Progress made but hot weather could spur California wildfire
California’s largest single wildfire in recorded history kept pushing through forestlands as fire crews tried to protect rural communities from flames that have destroyed hundreds of homes.
Thick smoke cleared for several hours along one edge of the Dixie Fire on Monday, allowing aircraft to join nearly 6,000 firefighters in the attack. Many were battling to protect more than a dozen small mountain and rural communities in the northern Sierra Nevada.
"Today was the first day in a few days that we had good, clean air in there so we were able to use our helicopters," allowing some progress, Kyle Jacobson, the east zone incident commander, said at an evening briefing.
Crews managed to cut thousands of acres of new fire lines and the fire’s southern edges were in good shape but the fire’s future was an unknown, authorities said.
"We don’t know where this fire is going to end and where it’s going to land. It continues to challenge us," said Chris Carlton, supervisor for Plumas National Forest.
But high pressure building over the Western United States meant the weather would heat up and dry out again in the next few days, possibly hitting triple-digit high temperatures on Wednesday and Thursday along with a return of strong afternoon winds, fire meteorologist Rich Thompson warned.
Those are the conditions that have caused the fire to spread rapidly since it began on July 13. Burning through bone-dry trees, brush and grass, the fire had burned more than 600 homes and other buildings, incinerating much of the small community of Greenville. Another 14,000 structures were threatened.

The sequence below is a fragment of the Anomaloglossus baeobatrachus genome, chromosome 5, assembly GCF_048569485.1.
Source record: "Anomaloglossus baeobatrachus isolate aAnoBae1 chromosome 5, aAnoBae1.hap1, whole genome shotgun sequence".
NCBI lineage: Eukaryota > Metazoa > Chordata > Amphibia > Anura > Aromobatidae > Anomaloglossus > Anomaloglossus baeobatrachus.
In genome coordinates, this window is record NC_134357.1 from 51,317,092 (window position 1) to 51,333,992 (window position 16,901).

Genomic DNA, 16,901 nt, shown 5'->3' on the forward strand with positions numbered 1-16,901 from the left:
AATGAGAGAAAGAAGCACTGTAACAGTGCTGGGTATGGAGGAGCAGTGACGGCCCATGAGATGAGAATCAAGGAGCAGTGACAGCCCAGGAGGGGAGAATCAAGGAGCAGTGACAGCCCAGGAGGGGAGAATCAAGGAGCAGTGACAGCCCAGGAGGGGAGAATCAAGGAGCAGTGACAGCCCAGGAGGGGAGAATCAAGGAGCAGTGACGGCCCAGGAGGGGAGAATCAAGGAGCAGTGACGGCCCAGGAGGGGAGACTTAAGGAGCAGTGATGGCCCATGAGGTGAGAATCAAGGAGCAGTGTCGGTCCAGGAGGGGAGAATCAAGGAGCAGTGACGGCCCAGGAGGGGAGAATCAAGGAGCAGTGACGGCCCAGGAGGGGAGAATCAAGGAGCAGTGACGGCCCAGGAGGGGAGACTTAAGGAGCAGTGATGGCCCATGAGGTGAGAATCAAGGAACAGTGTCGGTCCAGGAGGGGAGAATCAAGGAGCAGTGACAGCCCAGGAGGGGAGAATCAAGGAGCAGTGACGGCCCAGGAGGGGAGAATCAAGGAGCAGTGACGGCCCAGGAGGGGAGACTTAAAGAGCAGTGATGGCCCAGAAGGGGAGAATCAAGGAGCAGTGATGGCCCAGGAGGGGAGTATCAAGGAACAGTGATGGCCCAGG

Damage reports are preliminary because assessment teams can’t get into many areas, officials said.
Even more troubling, monsoonal moisture coming up from the south could produce a chance of thunderstorms heading into the weekend that could bring dry lightning and gusts that produce a greater fire threat, Thompson said.
The fire had grown to an area of 753 square miles (1,950 square kilometers) and was just 22% contained, according to the California Department of Forestry and Fire Protection. It had scorched an area more than twice the size of New York City.
The Dixie Fire is about half the size of the August Complex, a series of lightning-caused 2020 fires across seven counties that were fought together and that state officials consider California’s largest wildfire overall.
Four firefighters were taken to the hospital Friday after being struck by a fallen branch. More than 30 people were initially reported missing, but by Monday the Plumas County Sheriff’s Office had accounted for all of them.
California’s raging wildfires are among some 100 large blazes burning across 15 states, mostly in the West, where historic drought conditions have left lands parched and ripe for ignition.
The Dixie Fire was the largest wildfire burning in the U.S. Nearly a quarter of all firefighters assigned to Western fires are fighting California blazes, said Rocky Oplinger, an incident commander.
Heat waves and historic drought tied to climate change have made wildfires harder to fight in the American West. Scientists have said climate change has made the region much warmer and drier in the past 30 years and will continue to make the weather more extreme and wildfires more frequent and destructive. The fires across the West come as parts of Europe are also fighting large blazes spurred by tinder-dry conditions.
The fire’s cause was under investigation. Pacific Gas & Electric has said it may have been sparked when a tree fell on one of its power lines. A federal judge ordered PG&E on Friday to give details by Aug. 16 about the equipment and vegetation where the fire started.
Northwest of the Dixie Fire in the Shasta-Trinity National Forest, hundreds of homes remained threatened by two fires that continued to grow. About a third of the McFarland Fire was contained. New evacuation orders were issued Monday for residents near the Monument Fire, which was only about 3% contained.
South of the Dixie Fire, firefighters prevented further growth of the River Fire, which broke out Wednesday near the community of Colfax and destroyed 68 homes.